Thus, it had been thought heretofore that FM receivers as well as AM receivers, and particularly combined FM/AM receivers, cannot be readily fabricated on a single IC chip because IF filters tuned to the conventional 10.7 MHz and 455 kHz IF frequencies cannot be integrated therein. As a result, ceramic IF filters have been attached externally to the receiver IC chip, resulting in the drawbacks noted above. Alternatively, a significant reduction in the FM and AM IF frequencies which would allow fabrication of the IF filters onto the receiver IC chip results in serious deteriorations of the performance characteristics of the receiver. As mentioned above, image component rejection and stereo separation are reduced while distortion and beat interference are increased.
Therefore, it is an object of the present invention to provide a receiver with improved operating characteristics for receiving FM or AM or combined FM/AM signals.
Another object of this invention is to provide a receiver in which FM and/or AM IF filters are integrated with the FM and/or AM receiving circuits on an IC chip.
A further object of this invention is to provide a receiver for receiving FM and/or AM broadcast signals and for converting the received signals to FM and/or AM IF signals of IF frequencies that are substantially less than standard FM and AM IF frequencies but which provide good image component rejection and stereo separation while reducing distortion and beat interference.
An additional object of this invention is to provide low cost receiving apparatus for converting a received modulated information signal, such as an FM signal or an AM signal, to an IF signal.
Various other objects, advantages and features of the present invention will become readily apparent from the ensuing detailed description, and the novel features will be particularly pointed out in the appended claims.
In accordance with this invention, apparatus is provided for converting a received modulated information signal to an intermediate frequency (IF) signal from which modulating information may be recovered. First and second mixers are supplied with local oscillating signals which are phase shifted with respect to each other and with the modulated information signal. The outputs of the mixers are phase shifted by an amount sufficient to shift the phases of image signal components present therein such that the image signal components are out-of-phase with each other. The phase shifted output signals derived from the mixers are combined to substantially cancel the out-of-phase image signal components. An IF filter receives the combined, phase-shifted output signals.
In accordance with a preferred embodiment, the mixers, local oscillator, phase shifters, combiner and IF filter all are formed on a single integrated circuit chip.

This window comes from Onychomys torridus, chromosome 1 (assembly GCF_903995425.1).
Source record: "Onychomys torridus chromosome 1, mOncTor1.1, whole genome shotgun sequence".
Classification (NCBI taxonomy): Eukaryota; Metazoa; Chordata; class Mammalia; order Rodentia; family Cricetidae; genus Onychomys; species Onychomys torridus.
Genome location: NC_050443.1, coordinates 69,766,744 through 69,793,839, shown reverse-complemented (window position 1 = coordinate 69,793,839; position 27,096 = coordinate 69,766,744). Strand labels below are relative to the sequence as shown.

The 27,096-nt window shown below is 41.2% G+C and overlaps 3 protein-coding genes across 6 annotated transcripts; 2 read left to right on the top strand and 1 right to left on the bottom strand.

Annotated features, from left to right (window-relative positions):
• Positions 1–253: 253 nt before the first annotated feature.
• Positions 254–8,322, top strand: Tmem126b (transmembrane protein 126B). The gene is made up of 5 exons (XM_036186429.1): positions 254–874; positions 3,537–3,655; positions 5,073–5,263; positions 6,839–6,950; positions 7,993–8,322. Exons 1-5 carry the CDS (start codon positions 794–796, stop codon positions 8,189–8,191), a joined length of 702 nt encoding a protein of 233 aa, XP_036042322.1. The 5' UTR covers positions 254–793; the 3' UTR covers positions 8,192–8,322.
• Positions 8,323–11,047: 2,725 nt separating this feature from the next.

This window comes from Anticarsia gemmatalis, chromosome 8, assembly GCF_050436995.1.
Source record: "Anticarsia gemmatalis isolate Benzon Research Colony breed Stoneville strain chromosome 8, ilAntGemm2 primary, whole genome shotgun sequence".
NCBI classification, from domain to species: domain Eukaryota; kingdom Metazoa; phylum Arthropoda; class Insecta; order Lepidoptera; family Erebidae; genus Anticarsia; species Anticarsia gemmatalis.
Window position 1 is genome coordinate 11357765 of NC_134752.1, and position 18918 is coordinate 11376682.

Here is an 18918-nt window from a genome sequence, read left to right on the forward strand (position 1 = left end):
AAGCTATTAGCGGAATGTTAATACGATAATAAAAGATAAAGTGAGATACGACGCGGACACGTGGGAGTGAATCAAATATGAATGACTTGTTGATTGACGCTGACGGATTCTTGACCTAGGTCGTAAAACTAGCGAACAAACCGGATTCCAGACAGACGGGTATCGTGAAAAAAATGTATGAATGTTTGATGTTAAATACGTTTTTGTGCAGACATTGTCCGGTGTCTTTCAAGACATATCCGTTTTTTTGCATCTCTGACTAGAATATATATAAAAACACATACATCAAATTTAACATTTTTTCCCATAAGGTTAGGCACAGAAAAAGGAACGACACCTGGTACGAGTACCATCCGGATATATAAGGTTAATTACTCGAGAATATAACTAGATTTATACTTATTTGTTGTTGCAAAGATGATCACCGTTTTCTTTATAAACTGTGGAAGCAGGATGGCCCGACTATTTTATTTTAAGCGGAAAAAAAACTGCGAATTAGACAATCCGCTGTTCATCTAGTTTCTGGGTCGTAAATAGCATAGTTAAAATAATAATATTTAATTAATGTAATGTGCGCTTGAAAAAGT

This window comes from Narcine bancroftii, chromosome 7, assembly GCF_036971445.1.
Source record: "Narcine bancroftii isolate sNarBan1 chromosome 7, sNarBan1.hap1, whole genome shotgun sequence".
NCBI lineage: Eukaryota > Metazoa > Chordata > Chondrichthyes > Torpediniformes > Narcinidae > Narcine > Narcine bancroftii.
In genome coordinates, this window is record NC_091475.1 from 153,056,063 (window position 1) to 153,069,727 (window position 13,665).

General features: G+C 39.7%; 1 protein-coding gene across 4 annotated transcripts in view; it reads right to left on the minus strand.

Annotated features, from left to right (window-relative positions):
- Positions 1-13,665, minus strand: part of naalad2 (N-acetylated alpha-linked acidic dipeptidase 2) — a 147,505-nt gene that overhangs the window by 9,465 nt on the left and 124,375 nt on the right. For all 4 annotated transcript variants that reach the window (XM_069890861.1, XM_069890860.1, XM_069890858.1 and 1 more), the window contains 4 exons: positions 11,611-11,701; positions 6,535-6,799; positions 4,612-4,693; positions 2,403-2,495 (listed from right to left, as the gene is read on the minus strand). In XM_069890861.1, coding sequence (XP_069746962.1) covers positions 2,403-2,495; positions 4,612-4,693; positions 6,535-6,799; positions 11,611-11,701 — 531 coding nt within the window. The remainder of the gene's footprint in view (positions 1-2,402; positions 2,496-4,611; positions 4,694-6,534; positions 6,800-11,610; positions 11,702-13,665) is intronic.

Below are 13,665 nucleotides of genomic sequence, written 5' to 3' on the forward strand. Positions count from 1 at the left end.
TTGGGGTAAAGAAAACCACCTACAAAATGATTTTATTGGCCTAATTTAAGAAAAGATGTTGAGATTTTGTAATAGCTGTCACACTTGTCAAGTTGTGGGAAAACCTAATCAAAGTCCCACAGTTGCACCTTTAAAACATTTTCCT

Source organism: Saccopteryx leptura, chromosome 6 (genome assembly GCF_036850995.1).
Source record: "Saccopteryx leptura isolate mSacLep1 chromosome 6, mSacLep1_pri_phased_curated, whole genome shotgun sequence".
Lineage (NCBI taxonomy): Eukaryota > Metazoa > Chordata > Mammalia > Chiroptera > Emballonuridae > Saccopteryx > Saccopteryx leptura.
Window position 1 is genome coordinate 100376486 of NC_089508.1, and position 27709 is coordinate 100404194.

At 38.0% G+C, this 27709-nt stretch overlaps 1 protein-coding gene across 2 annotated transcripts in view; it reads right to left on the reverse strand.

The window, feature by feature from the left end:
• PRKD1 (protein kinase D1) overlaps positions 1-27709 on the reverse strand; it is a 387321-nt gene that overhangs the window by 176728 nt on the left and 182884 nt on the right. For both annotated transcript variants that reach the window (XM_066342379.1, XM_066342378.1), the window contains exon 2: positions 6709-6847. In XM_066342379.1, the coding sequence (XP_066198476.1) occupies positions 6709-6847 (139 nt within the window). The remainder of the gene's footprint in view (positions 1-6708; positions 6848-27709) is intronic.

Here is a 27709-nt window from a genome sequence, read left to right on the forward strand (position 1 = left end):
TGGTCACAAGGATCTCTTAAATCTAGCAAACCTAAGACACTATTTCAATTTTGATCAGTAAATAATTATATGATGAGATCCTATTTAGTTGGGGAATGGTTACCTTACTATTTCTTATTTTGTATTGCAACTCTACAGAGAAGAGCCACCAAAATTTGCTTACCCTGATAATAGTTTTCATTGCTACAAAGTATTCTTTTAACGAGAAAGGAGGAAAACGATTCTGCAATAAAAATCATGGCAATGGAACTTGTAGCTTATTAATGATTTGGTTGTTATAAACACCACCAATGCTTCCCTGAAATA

As one feature of this invention, a variable gain amplifier is used to supply the modulated information signal to the mixers, this amplifier having its gain varied in response to a control signal generated as a function of the magnitude of the output signal produced by at least one of the mixers.
As yet another feature of this invention, the frequency of the local oscillating signals is such that the mixers produce output signals of an IF range that is at least one order of magnitude less than the IF frequency normally produced from the received modulated information signal. If the modulated information signal is an FM signal, the IF output signals produced by the mixers is about two orders of magnitude less than the normal 10.5 MHz FM IF frequency.
In one embodiment of this invention, a variable frequency generator is used to produce the local oscillating signals. Accordingly, different broadcast frequencies may be selected for conversion to IF signals merely by changing the local oscillating signal frequency. In another embodiment, a broadcast RF frequency is converted to a first IF frequency by mixing the RF signal with a variable frequency signal, the frequency of the latter being changed to vary the RF broadcast frequency selected for recovery, and this first IF signal of constant carrier frequency is mixed with a fixed local oscillating signal to produce second IF signals of substantially lower IF frequency which, subsequently, are phase-shifted, combined (to cancel the image signal components) and then filtered to result in the IF signal for demodulation.
In one example, the local oscillating signals supplied to the mixers are 90° out-of-phase with each other; and the output signals produced by the mixers are phase-shifted with respect to each other also by 90°, whereby the image signal components present in the mixer output signals are cancelled and the main signal components therein are reinforced.
In a preferred embodiment, separate local oscillators are selectively coupled to the mixers to produce either FM or AM IF signals which, in turn, are filtered by separate active IF filters which provide FM and AM IF signals for demodulation.
The following detailed description, given by way of example, will best be understood in conjunction with the accompanying drawings in which:
FIG. 1 is a block diagram of one embodiment of receiving apparatus in accordance with the present invention;
FIG. 2 is a waveform diagram representing the manner in which local oscillating signals are generated;
FIG. 3 is a spectral diagram representing main and image signal components which are processed by the present invention;